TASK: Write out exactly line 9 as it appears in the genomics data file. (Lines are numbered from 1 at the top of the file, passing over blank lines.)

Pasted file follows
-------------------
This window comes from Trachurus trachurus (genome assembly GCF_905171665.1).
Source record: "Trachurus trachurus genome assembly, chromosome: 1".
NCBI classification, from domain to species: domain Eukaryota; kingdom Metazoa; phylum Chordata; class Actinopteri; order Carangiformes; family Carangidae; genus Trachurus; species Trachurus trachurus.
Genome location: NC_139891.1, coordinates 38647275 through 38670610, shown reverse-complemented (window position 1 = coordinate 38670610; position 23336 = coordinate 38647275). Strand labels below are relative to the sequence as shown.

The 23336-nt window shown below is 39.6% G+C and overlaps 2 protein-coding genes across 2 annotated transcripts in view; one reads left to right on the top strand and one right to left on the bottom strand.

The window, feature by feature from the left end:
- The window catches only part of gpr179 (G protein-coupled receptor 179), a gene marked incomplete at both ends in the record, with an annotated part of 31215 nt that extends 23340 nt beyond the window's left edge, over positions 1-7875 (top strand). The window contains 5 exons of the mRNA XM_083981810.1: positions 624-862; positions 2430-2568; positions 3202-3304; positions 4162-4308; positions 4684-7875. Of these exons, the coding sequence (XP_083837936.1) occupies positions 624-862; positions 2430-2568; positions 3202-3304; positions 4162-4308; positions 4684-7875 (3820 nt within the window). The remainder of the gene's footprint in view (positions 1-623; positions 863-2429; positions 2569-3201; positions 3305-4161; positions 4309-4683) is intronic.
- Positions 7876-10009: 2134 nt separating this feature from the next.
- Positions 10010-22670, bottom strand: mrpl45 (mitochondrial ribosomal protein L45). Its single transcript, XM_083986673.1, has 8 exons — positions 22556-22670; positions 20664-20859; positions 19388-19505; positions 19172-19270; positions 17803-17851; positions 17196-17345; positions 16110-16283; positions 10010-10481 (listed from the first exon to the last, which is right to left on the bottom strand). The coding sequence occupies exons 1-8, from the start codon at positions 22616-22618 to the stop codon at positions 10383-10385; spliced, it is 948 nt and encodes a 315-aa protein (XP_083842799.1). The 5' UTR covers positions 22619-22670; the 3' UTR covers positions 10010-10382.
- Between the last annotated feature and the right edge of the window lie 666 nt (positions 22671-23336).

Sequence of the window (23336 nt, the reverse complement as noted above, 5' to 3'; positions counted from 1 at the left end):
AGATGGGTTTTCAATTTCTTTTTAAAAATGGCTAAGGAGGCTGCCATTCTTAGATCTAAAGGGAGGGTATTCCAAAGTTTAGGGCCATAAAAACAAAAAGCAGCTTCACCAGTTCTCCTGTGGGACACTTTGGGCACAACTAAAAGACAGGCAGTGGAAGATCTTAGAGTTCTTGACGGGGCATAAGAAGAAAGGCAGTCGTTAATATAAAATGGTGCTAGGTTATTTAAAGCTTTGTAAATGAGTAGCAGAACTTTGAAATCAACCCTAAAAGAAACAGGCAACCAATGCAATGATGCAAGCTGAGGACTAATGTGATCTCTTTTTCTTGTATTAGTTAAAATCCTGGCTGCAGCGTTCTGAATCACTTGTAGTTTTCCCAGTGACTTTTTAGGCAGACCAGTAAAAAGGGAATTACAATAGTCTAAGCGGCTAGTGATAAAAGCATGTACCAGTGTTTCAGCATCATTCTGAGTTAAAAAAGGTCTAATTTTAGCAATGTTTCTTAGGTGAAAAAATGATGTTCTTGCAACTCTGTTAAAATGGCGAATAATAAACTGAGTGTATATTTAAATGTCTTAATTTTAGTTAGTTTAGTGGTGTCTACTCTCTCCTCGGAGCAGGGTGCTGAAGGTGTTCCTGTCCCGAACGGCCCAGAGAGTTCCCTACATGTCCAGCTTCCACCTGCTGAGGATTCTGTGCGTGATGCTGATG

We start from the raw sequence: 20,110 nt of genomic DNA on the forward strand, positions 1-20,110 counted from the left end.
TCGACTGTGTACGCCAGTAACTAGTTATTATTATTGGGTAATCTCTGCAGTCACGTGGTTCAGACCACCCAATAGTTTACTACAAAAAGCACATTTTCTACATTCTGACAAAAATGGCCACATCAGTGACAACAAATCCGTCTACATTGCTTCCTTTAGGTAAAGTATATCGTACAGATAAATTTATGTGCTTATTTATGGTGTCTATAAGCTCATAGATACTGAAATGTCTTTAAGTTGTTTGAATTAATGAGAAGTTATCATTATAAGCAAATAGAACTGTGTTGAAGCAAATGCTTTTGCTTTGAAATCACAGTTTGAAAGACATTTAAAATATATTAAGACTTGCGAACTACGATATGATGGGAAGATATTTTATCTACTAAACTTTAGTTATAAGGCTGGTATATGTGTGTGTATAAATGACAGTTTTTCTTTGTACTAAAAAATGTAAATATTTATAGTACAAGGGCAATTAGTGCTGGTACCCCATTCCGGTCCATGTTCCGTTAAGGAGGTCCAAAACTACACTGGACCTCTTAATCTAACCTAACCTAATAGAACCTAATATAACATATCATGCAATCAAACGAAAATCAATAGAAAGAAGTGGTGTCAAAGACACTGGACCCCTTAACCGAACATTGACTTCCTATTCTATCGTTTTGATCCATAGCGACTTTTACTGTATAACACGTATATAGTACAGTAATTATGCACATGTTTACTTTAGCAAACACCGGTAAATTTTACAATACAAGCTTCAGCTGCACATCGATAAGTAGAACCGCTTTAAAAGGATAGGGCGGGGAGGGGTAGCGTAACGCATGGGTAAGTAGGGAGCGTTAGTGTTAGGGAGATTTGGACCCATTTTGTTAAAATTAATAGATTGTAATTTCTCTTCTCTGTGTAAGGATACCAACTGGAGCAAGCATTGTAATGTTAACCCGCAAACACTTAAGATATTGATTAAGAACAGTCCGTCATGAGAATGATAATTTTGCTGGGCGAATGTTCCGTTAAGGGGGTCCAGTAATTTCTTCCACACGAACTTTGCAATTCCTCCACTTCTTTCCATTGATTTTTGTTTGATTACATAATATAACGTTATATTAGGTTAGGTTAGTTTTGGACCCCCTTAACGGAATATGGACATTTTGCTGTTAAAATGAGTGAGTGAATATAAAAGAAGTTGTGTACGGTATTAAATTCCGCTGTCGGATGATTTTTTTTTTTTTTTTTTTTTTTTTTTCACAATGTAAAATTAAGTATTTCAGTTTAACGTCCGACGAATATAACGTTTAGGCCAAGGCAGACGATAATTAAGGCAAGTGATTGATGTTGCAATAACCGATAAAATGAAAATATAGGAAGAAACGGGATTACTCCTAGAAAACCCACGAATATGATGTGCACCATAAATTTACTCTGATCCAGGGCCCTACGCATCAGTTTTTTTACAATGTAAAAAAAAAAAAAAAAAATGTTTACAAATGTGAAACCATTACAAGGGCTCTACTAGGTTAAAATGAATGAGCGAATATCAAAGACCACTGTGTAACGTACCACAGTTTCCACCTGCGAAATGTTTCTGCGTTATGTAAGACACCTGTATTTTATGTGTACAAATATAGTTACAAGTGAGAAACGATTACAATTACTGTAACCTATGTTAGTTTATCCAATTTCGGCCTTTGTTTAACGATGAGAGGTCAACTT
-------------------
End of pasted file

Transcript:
- Positions 10010-22670, bottom strand: mrpl45 (mitochondrial ribosomal protein L45). Its single transcript, XM_083986673.1, has 8 exons — positions 22556-22670; positions 20664-20859; positions 19388-19505; positions 19172-19270; positions 17803-17851; positions 17196-17345; positions 16110-16283; positions 10010-10481 (listed from the first exon to the last, which is right to left on the bottom strand). The coding sequence occupies exons 1-8, from the start codon at positions 22616-22618 to the stop codon at positions 10383-10385; spliced, it is 948 nt and encodes a 315-aa protein (XP_083842799.1). The 5' UTR covers positions 22619-22670; the 3' UTR covers positions 10010-10382.